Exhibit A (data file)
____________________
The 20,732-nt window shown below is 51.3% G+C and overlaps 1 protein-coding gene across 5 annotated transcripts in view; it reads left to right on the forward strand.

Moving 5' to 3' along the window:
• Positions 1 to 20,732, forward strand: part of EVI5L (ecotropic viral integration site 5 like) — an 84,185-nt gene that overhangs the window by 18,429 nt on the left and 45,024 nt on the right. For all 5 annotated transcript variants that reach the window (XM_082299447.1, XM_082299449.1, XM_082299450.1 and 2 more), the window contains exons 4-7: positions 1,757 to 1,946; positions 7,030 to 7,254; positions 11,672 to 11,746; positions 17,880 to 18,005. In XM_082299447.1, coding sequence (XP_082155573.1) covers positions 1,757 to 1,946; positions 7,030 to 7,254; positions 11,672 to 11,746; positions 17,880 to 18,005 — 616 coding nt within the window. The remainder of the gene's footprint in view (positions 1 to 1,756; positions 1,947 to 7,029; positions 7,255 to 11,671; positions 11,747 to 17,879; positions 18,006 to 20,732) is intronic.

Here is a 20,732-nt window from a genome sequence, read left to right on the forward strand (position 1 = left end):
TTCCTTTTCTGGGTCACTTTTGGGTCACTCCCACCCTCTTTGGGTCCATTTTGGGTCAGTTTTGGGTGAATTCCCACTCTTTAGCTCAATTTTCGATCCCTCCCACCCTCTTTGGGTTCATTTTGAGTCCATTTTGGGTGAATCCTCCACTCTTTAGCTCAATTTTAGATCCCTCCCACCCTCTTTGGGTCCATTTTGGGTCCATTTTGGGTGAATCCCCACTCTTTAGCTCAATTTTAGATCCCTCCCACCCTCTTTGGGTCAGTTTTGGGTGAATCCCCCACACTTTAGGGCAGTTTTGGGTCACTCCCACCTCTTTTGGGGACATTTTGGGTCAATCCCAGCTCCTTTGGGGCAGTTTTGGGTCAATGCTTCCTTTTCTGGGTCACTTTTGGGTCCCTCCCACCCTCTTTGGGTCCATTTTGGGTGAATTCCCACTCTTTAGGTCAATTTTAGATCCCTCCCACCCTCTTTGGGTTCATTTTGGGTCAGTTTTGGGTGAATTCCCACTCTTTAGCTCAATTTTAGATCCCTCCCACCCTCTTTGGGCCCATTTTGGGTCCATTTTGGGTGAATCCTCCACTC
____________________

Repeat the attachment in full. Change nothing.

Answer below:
The 20,732-nt window shown below is 51.3% G+C and overlaps 1 protein-coding gene across 5 annotated transcripts in view; it reads left to right on the forward strand.

Moving 5' to 3' along the window:
• Positions 1 to 20,732, forward strand: part of EVI5L (ecotropic viral integration site 5 like) — an 84,185-nt gene that overhangs the window by 18,429 nt on the left and 45,024 nt on the right. For all 5 annotated transcript variants that reach the window (XM_082299447.1, XM_082299449.1, XM_082299450.1 and 2 more), the window contains exons 4-7: positions 1,757 to 1,946; positions 7,030 to 7,254; positions 11,672 to 11,746; positions 17,880 to 18,005. In XM_082299447.1, coding sequence (XP_082155573.1) covers positions 1,757 to 1,946; positions 7,030 to 7,254; positions 11,672 to 11,746; positions 17,880 to 18,005 — 616 coding nt within the window. The remainder of the gene's footprint in view (positions 1 to 1,756; positions 1,947 to 7,029; positions 7,255 to 11,671; positions 11,747 to 17,879; positions 18,006 to 20,732) is intronic.

Here is a 20,732-nt window from a genome sequence, read left to right on the forward strand (position 1 = left end):
TTCCTTTTCTGGGTCACTTTTGGGTCACTCCCACCCTCTTTGGGTCCATTTTGGGTCAGTTTTGGGTGAATTCCCACTCTTTAGCTCAATTTTCGATCCCTCCCACCCTCTTTGGGTTCATTTTGAGTCCATTTTGGGTGAATCCTCCACTCTTTAGCTCAATTTTAGATCCCTCCCACCCTCTTTGGGTCCATTTTGGGTCCATTTTGGGTGAATCCCCACTCTTTAGCTCAATTTTAGATCCCTCCCACCCTCTTTGGGTCAGTTTTGGGTGAATCCCCCACACTTTAGGGCAGTTTTGGGTCACTCCCACCTCTTTTGGGGACATTTTGGGTCAATCCCAGCTCCTTTGGGGCAGTTTTGGGTCAATGCTTCCTTTTCTGGGTCACTTTTGGGTCCCTCCCACCCTCTTTGGGTCCATTTTGGGTGAATTCCCACTCTTTAGGTCAATTTTAGATCCCTCCCACCCTCTTTGGGTTCATTTTGGGTCAGTTTTGGGTGAATTCCCACTCTTTAGCTCAATTTTAGATCCCTCCCACCCTCTTTGGGCCCATTTTGGGTCCATTTTGGGTGAATCCTCCACTC